d in health care settings, but we have seen firsthand the significant progress being made in a small number of organizations in the pursuit to zero.

To err is human, but to tolerate error (by refusing to adopt processes known to prevent human errors from causing harm or death) is inhumane.

The authors wish to express our gratitude and respect for the caregivers who have been so open with us in exploring this topic. Few clinicians or leaders in health care have been willing to set goals of zero, so we are deeply grateful to those who have dedicated themselves to helping us learn what it will take to set the right bar for our industry’s performance.

Thornton Kirby is president and CEO of the South Carolina Hospital Association, an organization committed to zero preventable harm by adopting high reliability principles in a health care setting. Thornton is also a Regional Chair of the Patient Safety Movement Foundation.

Joe Kiani is chairman and CEO of Masimo and founder of the Patient Safety Movement Foundation, a commitment-based and collegial organization that has established a goal of zero preventable deaths by 2020. For more information on processes you can use to eliminate preventable deaths, go to: or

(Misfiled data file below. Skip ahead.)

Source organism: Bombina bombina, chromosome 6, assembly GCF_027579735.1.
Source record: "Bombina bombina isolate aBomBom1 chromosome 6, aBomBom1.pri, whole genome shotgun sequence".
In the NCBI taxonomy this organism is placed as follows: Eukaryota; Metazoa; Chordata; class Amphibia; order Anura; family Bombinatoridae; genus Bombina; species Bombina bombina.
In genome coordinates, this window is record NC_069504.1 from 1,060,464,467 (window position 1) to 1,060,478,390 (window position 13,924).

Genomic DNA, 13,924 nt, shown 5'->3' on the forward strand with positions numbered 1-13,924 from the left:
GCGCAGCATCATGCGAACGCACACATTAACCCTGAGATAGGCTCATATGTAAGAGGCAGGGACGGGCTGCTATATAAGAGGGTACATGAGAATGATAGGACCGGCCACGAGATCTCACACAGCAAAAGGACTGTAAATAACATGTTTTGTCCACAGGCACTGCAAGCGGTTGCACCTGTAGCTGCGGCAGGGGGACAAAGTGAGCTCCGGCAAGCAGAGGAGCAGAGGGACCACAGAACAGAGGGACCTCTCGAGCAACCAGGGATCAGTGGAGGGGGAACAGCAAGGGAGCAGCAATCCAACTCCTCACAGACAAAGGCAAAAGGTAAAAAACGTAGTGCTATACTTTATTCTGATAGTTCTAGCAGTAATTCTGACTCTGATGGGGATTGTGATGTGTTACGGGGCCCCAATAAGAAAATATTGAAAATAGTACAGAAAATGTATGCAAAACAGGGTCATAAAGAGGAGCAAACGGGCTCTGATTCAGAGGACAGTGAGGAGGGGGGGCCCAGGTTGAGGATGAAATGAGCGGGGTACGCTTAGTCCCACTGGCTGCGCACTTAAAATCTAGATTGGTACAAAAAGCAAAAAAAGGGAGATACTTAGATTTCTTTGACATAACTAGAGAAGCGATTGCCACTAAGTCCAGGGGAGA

Conflicts of interest: Joe Kiani is an employee of Masimo Corporation and is the founder of the Patient Safety Movement Foundation. Mr. Kiani is also a board member at the Children’s Hospital of Orange County, CA. Thornton Kirby is an employee of the South Carolina Hospital Association, and is a regional chair of the Patient Safety Movement Foundation.


  1. Kohn LT, Corrigan JM, Donaldson MS, eds. To err is human: building a safer health system. Washington, DC: National Academy Press, Institute of Medicine; 1999.
  2. Makary MA, Daniel M. Medical error-the third leading cause of death in the US. BMJ 2016;353:i2139.
  3. Chassin MR, Loeb JM. High-Reliability health care: getting there from here. The Milbank Quarterly. 2013;91:459–490.
  4. National Quality Forum(NQF). Serious reportable events in healthcare: a consensus report. Washington, DC: National Quality Forum; 2002.
  5. National Quality Forum (NQF). Serious reportable events in healthcare—2011 update: a consensus report. Washington, DC: NQF; 2011.
  6. Centers for Medicare & Medicaid Services. Medicare and Medicaid move aggressively to encourage greater patient safety in hospitals and reduce never events.
  7. Patient Safety Movement. Actional Patient Safety Solutions (APPS).